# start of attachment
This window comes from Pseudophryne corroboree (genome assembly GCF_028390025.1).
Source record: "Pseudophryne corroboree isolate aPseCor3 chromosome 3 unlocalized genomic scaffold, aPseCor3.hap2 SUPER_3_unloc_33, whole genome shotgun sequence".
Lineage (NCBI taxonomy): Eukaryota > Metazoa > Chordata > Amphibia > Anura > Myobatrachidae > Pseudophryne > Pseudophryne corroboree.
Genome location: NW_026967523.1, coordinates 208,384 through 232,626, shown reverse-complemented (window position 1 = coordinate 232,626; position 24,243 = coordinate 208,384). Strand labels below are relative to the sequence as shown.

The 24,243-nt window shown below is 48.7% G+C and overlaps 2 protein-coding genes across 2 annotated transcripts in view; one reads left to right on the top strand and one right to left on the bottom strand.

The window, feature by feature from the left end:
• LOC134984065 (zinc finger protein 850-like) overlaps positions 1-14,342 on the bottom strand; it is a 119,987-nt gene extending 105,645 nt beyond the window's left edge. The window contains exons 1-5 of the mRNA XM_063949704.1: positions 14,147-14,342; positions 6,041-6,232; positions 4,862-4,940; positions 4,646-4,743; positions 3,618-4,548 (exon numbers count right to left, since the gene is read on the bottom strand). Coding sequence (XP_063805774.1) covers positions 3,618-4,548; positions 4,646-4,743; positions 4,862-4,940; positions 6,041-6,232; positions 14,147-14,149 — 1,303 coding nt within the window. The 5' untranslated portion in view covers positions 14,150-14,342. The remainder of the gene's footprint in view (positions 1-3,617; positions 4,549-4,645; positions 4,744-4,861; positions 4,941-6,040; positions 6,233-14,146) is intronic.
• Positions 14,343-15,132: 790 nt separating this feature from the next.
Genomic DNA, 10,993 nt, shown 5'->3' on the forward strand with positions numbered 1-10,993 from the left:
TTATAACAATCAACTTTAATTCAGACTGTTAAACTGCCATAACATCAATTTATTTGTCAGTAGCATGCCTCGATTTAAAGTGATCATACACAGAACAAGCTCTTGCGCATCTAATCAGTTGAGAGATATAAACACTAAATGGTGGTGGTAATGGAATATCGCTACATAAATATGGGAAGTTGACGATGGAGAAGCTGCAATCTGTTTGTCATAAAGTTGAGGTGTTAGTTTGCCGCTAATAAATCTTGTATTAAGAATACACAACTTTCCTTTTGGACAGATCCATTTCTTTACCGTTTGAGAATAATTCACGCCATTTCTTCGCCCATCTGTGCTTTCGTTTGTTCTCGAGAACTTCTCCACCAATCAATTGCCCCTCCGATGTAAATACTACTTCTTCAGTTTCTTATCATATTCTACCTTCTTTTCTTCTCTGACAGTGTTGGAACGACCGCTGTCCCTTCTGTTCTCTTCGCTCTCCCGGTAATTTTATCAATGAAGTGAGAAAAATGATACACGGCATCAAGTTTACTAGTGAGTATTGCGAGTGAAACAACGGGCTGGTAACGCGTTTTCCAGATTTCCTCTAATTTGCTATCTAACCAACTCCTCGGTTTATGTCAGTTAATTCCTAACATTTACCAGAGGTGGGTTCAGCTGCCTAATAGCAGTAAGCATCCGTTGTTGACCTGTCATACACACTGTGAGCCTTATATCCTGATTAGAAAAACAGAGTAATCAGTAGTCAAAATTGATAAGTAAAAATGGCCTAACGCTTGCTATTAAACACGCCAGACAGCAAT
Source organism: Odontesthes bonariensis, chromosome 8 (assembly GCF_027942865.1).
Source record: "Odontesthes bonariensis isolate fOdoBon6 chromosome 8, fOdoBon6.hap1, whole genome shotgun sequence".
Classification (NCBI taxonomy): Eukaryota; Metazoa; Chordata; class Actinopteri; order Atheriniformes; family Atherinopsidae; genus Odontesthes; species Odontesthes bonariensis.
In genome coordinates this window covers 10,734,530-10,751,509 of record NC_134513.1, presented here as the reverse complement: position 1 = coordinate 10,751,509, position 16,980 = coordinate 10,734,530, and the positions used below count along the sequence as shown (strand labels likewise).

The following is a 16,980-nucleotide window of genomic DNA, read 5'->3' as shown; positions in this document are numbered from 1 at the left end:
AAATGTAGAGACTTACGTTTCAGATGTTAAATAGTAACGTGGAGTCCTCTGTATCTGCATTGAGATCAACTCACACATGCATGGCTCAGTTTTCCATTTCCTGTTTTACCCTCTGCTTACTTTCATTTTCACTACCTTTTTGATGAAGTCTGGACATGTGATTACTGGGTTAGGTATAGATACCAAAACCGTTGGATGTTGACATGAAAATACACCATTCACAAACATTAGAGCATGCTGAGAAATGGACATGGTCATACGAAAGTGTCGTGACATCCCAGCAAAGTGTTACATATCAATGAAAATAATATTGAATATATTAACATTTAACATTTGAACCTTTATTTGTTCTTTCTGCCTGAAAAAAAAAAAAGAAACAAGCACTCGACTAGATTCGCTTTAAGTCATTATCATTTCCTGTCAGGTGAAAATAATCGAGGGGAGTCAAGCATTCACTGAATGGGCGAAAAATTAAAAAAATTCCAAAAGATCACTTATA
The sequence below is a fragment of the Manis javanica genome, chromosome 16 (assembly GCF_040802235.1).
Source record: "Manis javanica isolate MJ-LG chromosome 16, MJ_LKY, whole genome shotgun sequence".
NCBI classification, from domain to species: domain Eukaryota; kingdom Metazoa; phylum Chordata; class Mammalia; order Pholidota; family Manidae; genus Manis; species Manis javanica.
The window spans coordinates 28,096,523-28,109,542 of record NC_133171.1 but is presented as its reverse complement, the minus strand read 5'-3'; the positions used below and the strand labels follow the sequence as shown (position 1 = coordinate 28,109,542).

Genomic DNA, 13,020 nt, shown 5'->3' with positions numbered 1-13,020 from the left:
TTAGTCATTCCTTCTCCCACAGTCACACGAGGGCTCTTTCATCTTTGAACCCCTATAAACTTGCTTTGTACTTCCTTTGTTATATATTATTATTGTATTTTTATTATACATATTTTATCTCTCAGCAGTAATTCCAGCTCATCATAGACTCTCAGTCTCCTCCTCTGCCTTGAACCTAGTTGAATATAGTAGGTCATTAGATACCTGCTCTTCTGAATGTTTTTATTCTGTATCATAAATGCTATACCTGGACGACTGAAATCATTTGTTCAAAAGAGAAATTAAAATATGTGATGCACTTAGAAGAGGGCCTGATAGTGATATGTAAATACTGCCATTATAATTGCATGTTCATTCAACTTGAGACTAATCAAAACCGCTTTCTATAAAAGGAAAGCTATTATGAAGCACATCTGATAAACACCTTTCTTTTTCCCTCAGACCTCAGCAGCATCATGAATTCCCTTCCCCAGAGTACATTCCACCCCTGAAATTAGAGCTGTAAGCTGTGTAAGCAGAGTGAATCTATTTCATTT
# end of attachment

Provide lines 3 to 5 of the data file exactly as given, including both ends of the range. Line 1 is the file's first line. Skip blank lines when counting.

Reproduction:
Lineage (NCBI taxonomy): Eukaryota > Metazoa > Chordata > Amphibia > Anura > Myobatrachidae > Pseudophryne > Pseudophryne corroboree.
Genome location: NW_026967523.1, coordinates 208,384 through 232,626, shown reverse-complemented (window position 1 = coordinate 232,626; position 24,243 = coordinate 208,384). Strand labels below are relative to the sequence as shown.

The 24,243-nt window shown below is 48.7% G+C and overlaps 2 protein-coding genes across 2 annotated transcripts in view; one reads left to right on the top strand and one right to left on the bottom strand.